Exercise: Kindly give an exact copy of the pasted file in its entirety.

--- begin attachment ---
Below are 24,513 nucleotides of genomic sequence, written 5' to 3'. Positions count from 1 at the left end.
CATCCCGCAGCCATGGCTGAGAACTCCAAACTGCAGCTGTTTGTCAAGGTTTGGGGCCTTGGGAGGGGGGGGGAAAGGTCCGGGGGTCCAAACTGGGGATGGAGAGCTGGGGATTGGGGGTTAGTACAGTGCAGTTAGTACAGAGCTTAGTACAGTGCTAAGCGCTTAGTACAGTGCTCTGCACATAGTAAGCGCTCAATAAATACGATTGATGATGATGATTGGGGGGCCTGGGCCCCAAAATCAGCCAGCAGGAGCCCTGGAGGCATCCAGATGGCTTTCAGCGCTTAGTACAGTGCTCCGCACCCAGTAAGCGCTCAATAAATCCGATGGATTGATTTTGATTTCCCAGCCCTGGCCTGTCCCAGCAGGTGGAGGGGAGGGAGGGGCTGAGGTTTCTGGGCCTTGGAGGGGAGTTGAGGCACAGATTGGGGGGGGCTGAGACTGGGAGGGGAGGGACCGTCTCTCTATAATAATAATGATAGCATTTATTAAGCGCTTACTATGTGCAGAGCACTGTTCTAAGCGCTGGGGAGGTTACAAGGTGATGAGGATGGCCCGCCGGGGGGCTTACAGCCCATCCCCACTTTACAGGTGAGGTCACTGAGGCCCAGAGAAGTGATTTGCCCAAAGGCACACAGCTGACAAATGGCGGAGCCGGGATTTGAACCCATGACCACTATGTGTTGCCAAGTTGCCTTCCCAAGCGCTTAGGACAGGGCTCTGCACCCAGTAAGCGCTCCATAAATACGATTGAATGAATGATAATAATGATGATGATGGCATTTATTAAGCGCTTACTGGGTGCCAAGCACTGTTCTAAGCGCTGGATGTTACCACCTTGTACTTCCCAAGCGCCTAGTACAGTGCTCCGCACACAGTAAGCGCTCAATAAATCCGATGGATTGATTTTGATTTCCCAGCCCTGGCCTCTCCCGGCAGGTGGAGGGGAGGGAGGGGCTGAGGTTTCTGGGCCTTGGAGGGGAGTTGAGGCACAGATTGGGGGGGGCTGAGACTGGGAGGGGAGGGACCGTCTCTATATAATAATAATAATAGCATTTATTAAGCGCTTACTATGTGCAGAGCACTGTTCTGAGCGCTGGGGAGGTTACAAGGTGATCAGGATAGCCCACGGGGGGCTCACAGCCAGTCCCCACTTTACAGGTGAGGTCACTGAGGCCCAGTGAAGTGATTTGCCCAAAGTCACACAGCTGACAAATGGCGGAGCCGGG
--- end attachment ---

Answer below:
Below are 24,513 nucleotides of genomic sequence, written 5' to 3'. Positions count from 1 at the left end.
CATCCCGCAGCCATGGCTGAGAACTCCAAACTGCAGCTGTTTGTCAAGGTTTGGGGCCTTGGGAGGGGGGGGGAAAGGTCCGGGGGTCCAAACTGGGGATGGAGAGCTGGGGATTGGGGGTTAGTACAGTGCAGTTAGTACAGAGCTTAGTACAGTGCTAAGCGCTTAGTACAGTGCTCTGCACATAGTAAGCGCTCAATAAATACGATTGATGATGATGATTGGGGGGCCTGGGCCCCAAAATCAGCCAGCAGGAGCCCTGGAGGCATCCAGATGGCTTTCAGCGCTTAGTACAGTGCTCCGCACCCAGTAAGCGCTCAATAAATCCGATGGATTGATTTTGATTTCCCAGCCCTGGCCTGTCCCAGCAGGTGGAGGGGAGGGAGGGGCTGAGGTTTCTGGGCCTTGGAGGGGAGTTGAGGCACAGATTGGGGGGGGCTGAGACTGGGAGGGGAGGGACCGTCTCTCTATAATAATAATGATAGCATTTATTAAGCGCTTACTATGTGCAGAGCACTGTTCTAAGCGCTGGGGAGGTTACAAGGTGATGAGGATGGCCCGCCGGGGGGCTTACAGCCCATCCCCACTTTACAGGTGAGGTCACTGAGGCCCAGAGAAGTGATTTGCCCAAAGGCACACAGCTGACAAATGGCGGAGCCGGGATTTGAACCCATGACCACTATGTGTTGCCAAGTTGCCTTCCCAAGCGCTTAGGACAGGGCTCTGCACCCAGTAAGCGCTCCATAAATACGATTGAATGAATGATAATAATGATGATGATGGCATTTATTAAGCGCTTACTGGGTGCCAAGCACTGTTCTAAGCGCTGGATGTTACCACCTTGTACTTCCCAAGCGCCTAGTACAGTGCTCCGCACACAGTAAGCGCTCAATAAATCCGATGGATTGATTTTGATTTCCCAGCCCTGGCCTCTCCCGGCAGGTGGAGGGGAGGGAGGGGCTGAGGTTTCTGGGCCTTGGAGGGGAGTTGAGGCACAGATTGGGGGGGGCTGAGACTGGGAGGGGAGGGACCGTCTCTATATAATAATAATAATAGCATTTATTAAGCGCTTACTATGTGCAGAGCACTGTTCTGAGCGCTGGGGAGGTTACAAGGTGATCAGGATAGCCCACGGGGGGCTCACAGCCAGTCCCCACTTTACAGGTGAGGTCACTGAGGCCCAGTGAAGTGATTTGCCCAAAGTCACACAGCTGACAAATGGCGGAGCCGGG